New harvest paradigm with grain drying

10 Jan, 2016 01:00 AM
Having seen what we can do with the grain drying system, it's changed our whole harvest dynamics

ON-farm grain storage is gaining traction throughout the WA Wheatbelt, but the focus for South Coast farmers may be on-farm grain drying.

It's a tantalising thought given the almost overnight success of Jerramungup farmers Rex Parsons and his son Trent, who have set up a grain drying complex that has wiped 10 days off their 6000 hectare harvesting schedule of canola, lupins, barley and wheat.

Sums have yet to be done on profit gain but less downgraded grain indicates there will be an upside to gross margins.

Rex and Trent finished harvest last week and already are planning for the 2016 harvest.

"Having seen what we can do with the grain drying system, it's changed our whole harvest dynamics," Rex said.

"We'll now aim to start harvest earlier next year to preserve the quality of grain and that might mean going into barley at 18 per cent moisture and if we can thresh it we'll take it off."

It could introduce a new paradigm for harvesting grain throughout the South Coast, which is renowned for fickle weather conditions in November and December – harvest delays of more than a week are common and some days headers can be sitting idle until 2pm before crop moisture is at an acceptable level to crank up the header.

Rex had dabbled with grain driers for many years but it became a sharper focus for him when floods hit the property in 2011.

"We couldn't harvest because the grain was too moist and we finished harvest well into January," he said.

"Last year we resurrected an old drier sitting in the shed and got it going and we chipped away but it was too slow to meet our demands.

"That was when we decided to do it better."

In concert with Trent, plans were drawn up working on a system that accommodated stored grain and truck loads direct from the paddock.

Rex contacted Queensland-based English company Alvan Blanch about its grain drier range and finalised his model choice with the company's Asia Pacific export sales representative Jim Duncan.

"I said to Jim that what I wanted had to be user-friendly," Rex said.

"Everything in our plans was geared that way for ease of operation and safety."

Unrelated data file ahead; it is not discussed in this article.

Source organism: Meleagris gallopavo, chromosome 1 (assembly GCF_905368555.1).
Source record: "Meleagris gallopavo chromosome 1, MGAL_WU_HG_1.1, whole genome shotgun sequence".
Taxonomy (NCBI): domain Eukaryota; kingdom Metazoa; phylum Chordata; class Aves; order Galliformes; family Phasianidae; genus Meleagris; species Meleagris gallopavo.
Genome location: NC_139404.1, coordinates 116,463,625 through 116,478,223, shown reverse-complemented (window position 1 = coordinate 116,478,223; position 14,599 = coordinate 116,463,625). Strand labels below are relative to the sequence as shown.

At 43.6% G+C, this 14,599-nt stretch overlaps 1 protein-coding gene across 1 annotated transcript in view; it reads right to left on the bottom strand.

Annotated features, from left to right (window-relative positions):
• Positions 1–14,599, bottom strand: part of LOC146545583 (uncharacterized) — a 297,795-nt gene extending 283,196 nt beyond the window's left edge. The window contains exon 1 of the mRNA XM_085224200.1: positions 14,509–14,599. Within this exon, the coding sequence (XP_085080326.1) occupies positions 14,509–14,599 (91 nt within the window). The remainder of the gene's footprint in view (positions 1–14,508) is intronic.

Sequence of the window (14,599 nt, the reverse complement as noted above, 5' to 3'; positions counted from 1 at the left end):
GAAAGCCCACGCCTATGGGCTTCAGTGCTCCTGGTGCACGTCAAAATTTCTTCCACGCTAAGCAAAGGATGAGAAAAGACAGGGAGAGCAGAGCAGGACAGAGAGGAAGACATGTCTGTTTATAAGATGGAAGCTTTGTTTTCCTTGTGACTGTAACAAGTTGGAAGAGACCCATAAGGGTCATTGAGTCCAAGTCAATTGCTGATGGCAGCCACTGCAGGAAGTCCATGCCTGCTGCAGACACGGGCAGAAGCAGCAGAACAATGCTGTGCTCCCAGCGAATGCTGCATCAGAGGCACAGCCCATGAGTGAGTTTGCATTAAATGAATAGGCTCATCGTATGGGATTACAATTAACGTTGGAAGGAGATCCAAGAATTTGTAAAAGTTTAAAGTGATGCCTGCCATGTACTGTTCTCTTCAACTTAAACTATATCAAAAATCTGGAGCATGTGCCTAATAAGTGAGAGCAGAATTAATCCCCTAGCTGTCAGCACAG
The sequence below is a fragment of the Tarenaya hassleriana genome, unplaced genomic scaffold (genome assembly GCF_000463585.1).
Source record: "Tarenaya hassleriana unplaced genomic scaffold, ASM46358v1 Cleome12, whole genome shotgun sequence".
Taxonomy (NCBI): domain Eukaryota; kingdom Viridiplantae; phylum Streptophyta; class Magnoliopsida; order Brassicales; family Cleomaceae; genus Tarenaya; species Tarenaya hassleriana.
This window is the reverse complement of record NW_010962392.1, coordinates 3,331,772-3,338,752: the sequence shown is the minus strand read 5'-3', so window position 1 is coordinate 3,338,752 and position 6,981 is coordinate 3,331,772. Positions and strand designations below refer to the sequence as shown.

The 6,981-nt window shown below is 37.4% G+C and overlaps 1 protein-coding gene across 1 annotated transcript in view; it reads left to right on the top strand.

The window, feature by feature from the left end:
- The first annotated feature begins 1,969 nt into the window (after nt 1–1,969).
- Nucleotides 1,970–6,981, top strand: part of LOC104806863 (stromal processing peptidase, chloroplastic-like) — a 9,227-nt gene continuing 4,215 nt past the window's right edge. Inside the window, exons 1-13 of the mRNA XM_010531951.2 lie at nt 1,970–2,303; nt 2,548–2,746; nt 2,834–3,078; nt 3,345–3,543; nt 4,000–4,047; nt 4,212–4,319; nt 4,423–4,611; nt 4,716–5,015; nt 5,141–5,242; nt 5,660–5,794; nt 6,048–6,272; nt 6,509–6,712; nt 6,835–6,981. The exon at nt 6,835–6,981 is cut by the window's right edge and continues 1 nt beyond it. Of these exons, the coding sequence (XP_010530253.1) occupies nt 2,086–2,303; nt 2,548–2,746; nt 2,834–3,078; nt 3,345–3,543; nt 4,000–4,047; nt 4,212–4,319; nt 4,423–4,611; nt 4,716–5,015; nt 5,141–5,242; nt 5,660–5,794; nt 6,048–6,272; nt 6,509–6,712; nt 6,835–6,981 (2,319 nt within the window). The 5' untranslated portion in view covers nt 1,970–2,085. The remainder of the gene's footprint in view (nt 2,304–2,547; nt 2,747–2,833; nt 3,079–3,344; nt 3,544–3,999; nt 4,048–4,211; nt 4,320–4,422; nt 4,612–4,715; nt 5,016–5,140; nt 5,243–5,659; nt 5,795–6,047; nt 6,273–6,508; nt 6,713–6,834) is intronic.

The result is a complex that is stunningly simple and efficient.

It could be a template for any on-farm grain drying operation.

Rex and Trent dug trenches for underground drainage, conveyors and cabling, erected conveyor and elevator housing, connected transfer elevators from two holding silos to the grain drier then connected an outflow elevator and incline conveyor from the grain drier to a 350 tonne storage silo.

The pair and staff also did most of the concrete work, including pads for the silos and for the drive-over grid.

They also installed "bin full" sensors at the top of the elevator housing and a manual control flap to divert grain from one silo to its neighbouring silo.

The controller for the automated system is housed in a specially-built control room adjacent to the drier, big enough to accommodate staff and a Sophia mini-Infratec grain analyser.

Rex already has decided that for next harvest he will buy moisture meters for in-paddock testing instead of taking samples to the control room.

"Once we hit over 13pc we know we can cart straight to the drier," he said.

Trent said the Alvan Blanch drier was taking moisture levels from wheat and barley between 14.5pc and 15pc on to 12.5pc at a rate of 25 tonnes an hour.

"The drier works automatically with minimal system checks and if something goes wrong, the drier is programmed to automatically shut down," Trent said.

"That means everything stops, including the elevators and conveyors."

With the drying complex, Trent said harvesting usually started about 8.30am regardless of moisture and late nights were common with a 10pm finish.

"A lot of morning starts will see moisture levels at 17.5pc and the preference is to store that grain in the bunker for a day or two to allow the moisture to equal out through the stack," he said.

"As moisture comes down, we have the flexibility to cart from the paddock and unload into an underground conveyor to dry the grain.

"Depending on conditions and what we want to do with the dried grain, a 50t road train can unload into the drier and re-load from the storage silo in about an hour.

"But the drier also gives us the flexibility to blend tonnages as required if we think we can make, say, Hard 2 or APW grades.

"We're really happy with the drier and the Scandia conveyors and elevators and basically it requires little maintenance attention.

"There's a handful of nipples that need to be greased once a year and the same goes for checking chain tension.

"Overall the system has given us a lot more options to customise our grain and we also use grain bags for storage when the deliveries to the drier get a bit tight, for example, when we're switching from barley to wheat.

"The bags will be processed through the drier after harvest."

Ken Wilson

Ken Wilson

is Farm Weekly's machinery writer


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Rusty...A shearing shed on a small place, might be used a week to five each year. 50 years down
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We farm at Beacon we had no rain last time .Since the 1st of Jan.we have recorded 45 mm ,6mm